Kashmiris defy curbs, clash with Indian forces

Updated August 24, 2019

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(Clockwise): Kashmiri Muslims shout anti-India slogans during a protest at Anchar Soura locality of Srinagar on Friday, following Delhi’s decision to strip the disputed region of autonomy. An elderly man is stopped before being allowed to pass near a checkpoint set up by Indian soldiers during lockdown in Srinagar. Kashmiris run for cover as smoke rises from teargas shells fired by occupation forces during clashes.—AFP/AP/Reuters
(Clockwise): Kashmiri Muslims shout anti-India slogans during a protest at Anchar Soura locality of Srinagar on Friday, following Delhi’s decision to strip the disputed region of autonomy. An elderly man is stopped before being allowed to pass near a checkpoint set up by Indian soldiers during lockdown in Srinagar. Kashmiris run for cover as smoke rises from teargas shells fired by occupation forces during clashes.—AFP/AP/Reuters

SRINAGAR: Occupation forces used tear gas against stone-throwing residents in India-held Kashmir’s main city of Srinagar on Friday, after a third straight week of protests in the restive Soura district despite the imposition of tight restrictions.

Police tried to enter Soura, which has emerged as a centre of the protests, as hundreds of locals staged a protest march against Indian Prime Minister Narendra Modi’s decision to withdraw autonomy for the disputed territory of Kashmir on Aug. 5.

Posters appeared overnight this week in Srinagar, the Muslim-majority region’s main city, calling for a march to the office of the UN Military Observer Group for India and Pakistan (Unmogip), to protest against India’s decision.

This was the first such call by Kashmiri leadership. India’s move was accompanied by travel and communication restrictions in held Kashmir that are still largely in place, although some landlines were restored last week.

In a narrow lane of Soura, blocked like many others with rocks and sheets of metal, residents hurled stones at the paramilitary police to stop them from moving into an area around the local mosque, Jinab Sahib, which had earlier been packed for Friday prayers.

The police responded with several rounds of tear gas and chilli grenades but were beaten back by dozens of stone-pelting men. Some men suffered pellet injuries.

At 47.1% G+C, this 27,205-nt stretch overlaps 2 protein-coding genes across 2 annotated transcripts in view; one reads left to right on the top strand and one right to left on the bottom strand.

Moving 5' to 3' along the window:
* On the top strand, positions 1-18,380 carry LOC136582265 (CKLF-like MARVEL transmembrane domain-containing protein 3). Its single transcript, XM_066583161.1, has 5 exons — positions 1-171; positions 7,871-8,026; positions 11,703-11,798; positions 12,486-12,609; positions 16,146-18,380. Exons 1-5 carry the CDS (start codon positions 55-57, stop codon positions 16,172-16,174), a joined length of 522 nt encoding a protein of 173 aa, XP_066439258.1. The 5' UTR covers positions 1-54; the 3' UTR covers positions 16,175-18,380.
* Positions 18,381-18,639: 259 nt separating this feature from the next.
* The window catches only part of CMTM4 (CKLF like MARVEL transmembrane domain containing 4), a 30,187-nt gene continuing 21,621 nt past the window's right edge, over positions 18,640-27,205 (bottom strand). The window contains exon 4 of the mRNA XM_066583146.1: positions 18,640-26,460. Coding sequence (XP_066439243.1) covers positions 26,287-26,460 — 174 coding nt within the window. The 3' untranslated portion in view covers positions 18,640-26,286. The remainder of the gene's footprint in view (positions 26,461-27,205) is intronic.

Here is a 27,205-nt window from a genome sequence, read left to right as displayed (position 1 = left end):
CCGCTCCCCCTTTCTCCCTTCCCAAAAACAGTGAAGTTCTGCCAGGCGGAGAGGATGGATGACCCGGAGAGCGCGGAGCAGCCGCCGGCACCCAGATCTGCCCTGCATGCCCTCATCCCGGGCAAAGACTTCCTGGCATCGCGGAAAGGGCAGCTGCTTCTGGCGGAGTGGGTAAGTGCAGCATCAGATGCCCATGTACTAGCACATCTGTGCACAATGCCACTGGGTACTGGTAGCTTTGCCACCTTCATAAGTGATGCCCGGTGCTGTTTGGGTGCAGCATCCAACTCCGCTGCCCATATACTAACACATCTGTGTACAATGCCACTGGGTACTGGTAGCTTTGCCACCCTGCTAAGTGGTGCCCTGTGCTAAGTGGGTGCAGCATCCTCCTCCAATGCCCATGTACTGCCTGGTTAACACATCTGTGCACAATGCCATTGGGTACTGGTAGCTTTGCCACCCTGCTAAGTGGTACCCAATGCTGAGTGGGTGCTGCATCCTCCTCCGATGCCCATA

The locals said the occupation forces had been repeatedly trying to move into Soura, often using tear gas and pellets.

“We are neither safe at home, nor outside,” said Rouf, who declined to give his full name. He had rubbed salt into his face to counteract the effects of tear gas.

The afternoon had begun peacefully, with men and women streaming into Jinab Sahib Mosque for prayers. A cleric then raised a call for “Azadi” several times, and declared Kashmir’s allegiance to Pakistan.

“Long live Pakistan,” the cleric said, as worshippers roared back in approval.

US President Donald Trump plans to discuss Kashmir when he meets Indian Prime Minister Narendra Modi on the sidelines of a G7 meeting in France this weekend, a senior US administration official said on Thursday.

Mr Trump, who has offered to mediate between India and Pakistan, will press Mr Modi on how he plans to calm regional tensions after the withdrawal of Kashmir’s autonomy, and stress the need for dialogue, the official said.

At least 152 people have been hurt by teargas and pellets since Indian forces launched their crackdown, data from the Himalayan region’s two main hospitals shows.

Large swathes of Srinagar remain deserted with shops shut except for some provision stores with shutters half-down. Police vans patrolled some areas announcing a curfew and asking people to stay indoors.

On the Dal Lake, long rows of houseboats, normally packed with tourists at this time of year, floated closed and empty, as police patrolled its mirror-calm waters in boats.

Published in Dawn, August 24th, 2019